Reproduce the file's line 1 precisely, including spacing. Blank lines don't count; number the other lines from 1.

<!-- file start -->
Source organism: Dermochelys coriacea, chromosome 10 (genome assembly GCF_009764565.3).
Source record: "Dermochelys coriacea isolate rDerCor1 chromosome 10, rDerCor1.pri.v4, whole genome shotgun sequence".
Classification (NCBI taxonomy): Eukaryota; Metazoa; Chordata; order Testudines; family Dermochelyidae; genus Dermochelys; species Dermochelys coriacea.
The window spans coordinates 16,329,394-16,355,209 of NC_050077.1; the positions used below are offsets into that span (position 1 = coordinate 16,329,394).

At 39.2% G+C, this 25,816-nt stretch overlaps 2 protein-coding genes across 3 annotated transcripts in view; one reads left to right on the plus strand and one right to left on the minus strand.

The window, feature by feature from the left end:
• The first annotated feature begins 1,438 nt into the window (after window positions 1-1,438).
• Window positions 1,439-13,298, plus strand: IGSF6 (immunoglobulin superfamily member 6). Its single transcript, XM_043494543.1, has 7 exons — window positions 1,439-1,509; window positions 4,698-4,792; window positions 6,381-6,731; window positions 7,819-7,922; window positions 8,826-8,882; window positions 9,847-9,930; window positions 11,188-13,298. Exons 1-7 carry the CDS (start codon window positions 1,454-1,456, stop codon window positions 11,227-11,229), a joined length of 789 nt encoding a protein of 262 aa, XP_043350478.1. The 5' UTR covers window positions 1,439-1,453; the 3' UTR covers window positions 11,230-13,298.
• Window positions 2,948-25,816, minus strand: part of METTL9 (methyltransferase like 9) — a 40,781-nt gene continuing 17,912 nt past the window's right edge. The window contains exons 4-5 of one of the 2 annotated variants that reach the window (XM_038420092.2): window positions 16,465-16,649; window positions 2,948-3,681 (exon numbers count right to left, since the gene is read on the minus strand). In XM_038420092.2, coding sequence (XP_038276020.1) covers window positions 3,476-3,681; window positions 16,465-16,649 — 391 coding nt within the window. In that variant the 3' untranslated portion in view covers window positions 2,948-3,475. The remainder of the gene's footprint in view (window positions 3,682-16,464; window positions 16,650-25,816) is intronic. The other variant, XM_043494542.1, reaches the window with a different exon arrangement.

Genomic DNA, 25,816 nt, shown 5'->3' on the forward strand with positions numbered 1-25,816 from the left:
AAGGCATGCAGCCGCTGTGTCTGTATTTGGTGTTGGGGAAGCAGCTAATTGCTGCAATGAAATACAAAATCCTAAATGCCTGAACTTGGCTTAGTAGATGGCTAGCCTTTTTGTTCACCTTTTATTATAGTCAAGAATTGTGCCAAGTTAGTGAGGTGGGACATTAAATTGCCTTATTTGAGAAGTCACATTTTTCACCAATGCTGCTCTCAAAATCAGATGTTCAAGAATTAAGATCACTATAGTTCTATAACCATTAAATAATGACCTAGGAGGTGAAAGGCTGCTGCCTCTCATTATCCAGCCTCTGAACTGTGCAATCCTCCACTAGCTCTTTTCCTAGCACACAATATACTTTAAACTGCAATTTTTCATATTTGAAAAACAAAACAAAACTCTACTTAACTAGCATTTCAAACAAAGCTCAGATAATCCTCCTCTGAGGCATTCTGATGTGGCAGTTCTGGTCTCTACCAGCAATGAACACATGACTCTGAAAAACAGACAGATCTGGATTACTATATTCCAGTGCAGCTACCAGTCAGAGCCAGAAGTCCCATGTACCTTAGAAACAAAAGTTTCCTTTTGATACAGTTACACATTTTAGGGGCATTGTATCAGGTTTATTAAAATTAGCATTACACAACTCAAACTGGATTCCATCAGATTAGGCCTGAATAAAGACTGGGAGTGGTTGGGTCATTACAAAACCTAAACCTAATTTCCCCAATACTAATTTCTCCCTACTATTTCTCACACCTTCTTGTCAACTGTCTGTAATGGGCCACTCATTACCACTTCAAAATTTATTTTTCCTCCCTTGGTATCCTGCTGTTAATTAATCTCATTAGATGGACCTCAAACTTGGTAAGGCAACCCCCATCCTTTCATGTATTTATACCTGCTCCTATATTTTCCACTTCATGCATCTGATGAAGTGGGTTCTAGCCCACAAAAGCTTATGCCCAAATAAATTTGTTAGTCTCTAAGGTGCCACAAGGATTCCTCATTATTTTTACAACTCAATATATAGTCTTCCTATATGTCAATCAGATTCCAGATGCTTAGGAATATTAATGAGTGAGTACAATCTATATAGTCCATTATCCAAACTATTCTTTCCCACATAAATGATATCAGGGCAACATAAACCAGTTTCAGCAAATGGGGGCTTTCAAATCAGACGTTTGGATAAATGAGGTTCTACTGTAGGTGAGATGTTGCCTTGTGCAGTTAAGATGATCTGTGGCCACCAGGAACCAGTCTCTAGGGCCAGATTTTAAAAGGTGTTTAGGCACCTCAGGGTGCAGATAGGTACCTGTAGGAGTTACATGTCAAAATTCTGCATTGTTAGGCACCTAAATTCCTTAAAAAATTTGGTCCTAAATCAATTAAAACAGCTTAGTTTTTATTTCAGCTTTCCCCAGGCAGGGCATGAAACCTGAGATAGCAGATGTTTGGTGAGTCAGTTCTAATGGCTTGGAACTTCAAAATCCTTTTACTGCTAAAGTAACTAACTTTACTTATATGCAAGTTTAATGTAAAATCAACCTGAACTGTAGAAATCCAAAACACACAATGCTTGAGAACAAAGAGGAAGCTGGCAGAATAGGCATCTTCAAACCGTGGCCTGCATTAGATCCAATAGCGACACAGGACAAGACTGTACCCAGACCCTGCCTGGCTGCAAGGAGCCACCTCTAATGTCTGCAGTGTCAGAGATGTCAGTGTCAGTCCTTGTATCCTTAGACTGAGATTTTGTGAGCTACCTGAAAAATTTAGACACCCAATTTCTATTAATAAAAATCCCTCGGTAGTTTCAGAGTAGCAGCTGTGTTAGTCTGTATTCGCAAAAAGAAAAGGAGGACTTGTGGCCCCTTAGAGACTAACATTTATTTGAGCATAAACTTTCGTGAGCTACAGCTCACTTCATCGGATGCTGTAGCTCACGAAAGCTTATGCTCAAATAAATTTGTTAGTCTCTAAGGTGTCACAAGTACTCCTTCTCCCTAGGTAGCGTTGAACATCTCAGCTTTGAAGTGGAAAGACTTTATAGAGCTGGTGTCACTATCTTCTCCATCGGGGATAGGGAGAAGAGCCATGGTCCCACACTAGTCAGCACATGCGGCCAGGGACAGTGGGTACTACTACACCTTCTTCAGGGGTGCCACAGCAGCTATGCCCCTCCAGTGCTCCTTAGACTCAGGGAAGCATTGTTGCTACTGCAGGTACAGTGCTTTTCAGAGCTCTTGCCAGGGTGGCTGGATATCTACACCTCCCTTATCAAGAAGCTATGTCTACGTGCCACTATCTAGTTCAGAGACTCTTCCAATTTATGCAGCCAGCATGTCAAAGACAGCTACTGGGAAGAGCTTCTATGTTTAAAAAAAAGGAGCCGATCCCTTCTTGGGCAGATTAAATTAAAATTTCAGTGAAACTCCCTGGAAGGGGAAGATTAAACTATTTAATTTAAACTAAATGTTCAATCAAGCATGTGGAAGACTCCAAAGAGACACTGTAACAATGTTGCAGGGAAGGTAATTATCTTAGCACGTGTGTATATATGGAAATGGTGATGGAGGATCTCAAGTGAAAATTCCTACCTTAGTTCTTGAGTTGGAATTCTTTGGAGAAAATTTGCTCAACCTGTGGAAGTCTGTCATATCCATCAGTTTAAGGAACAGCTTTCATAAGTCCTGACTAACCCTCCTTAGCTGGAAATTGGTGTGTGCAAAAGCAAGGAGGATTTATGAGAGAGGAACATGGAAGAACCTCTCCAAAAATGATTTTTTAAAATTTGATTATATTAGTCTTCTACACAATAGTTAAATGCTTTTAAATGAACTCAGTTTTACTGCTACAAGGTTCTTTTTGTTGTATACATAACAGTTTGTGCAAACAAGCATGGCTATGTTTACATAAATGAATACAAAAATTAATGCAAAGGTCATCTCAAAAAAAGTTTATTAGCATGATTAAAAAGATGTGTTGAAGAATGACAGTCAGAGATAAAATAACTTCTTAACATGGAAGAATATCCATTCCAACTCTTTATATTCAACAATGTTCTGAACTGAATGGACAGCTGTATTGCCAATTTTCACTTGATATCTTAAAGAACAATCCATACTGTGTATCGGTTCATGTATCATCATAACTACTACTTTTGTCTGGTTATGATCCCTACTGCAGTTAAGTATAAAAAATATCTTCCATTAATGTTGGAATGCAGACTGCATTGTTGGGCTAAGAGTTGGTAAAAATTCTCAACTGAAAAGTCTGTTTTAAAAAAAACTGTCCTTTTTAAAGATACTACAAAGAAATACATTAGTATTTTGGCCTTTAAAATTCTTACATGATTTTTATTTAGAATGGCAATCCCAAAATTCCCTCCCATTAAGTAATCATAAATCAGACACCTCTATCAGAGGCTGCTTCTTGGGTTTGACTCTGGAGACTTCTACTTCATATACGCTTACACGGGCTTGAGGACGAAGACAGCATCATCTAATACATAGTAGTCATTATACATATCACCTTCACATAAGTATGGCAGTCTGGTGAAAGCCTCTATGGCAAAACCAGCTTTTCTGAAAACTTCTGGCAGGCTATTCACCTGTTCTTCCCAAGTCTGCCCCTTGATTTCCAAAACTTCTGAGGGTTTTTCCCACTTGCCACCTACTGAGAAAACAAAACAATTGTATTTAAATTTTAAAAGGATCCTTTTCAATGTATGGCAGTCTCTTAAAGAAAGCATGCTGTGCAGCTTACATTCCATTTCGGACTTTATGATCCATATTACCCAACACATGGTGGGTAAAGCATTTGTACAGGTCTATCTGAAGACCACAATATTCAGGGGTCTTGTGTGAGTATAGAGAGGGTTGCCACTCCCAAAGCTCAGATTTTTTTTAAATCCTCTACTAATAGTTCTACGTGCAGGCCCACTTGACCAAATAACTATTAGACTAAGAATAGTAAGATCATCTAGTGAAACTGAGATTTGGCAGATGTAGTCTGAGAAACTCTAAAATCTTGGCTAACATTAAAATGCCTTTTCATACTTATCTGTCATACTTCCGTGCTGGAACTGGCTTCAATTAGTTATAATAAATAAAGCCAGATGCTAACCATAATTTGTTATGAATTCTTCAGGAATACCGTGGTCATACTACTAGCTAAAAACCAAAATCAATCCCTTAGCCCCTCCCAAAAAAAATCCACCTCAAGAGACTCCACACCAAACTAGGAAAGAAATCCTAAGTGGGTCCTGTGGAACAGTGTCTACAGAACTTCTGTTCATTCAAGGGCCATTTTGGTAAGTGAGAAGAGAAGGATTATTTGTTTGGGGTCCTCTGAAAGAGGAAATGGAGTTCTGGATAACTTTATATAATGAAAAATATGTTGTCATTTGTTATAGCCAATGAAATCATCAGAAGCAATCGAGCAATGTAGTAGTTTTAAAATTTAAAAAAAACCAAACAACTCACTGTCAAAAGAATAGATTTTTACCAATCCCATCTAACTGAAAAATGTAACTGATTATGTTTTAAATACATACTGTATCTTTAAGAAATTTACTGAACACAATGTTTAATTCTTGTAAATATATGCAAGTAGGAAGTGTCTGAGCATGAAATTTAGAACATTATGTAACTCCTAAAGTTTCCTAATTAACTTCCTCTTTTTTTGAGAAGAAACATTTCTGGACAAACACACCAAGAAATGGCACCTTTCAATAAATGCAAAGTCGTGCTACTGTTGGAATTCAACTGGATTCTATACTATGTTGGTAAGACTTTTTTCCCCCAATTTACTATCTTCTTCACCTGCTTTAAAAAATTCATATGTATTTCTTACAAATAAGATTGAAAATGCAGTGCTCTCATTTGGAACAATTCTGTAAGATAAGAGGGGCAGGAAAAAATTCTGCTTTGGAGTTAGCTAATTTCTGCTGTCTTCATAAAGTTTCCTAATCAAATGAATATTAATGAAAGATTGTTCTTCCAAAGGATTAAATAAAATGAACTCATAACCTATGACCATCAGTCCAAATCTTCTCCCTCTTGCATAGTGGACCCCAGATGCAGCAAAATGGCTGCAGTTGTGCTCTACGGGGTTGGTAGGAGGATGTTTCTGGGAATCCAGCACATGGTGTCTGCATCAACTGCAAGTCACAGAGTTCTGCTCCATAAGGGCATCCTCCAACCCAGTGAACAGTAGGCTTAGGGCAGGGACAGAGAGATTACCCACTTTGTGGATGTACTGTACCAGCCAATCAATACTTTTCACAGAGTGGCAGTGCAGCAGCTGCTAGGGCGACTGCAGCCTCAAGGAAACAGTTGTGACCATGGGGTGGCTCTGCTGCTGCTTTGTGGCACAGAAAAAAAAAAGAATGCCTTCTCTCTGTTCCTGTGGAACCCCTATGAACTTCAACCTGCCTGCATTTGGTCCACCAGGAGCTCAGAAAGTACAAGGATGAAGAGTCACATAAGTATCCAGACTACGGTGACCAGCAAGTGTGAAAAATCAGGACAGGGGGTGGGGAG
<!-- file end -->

Source organism: Dermochelys coriacea, chromosome 10 (genome assembly GCF_009764565.3).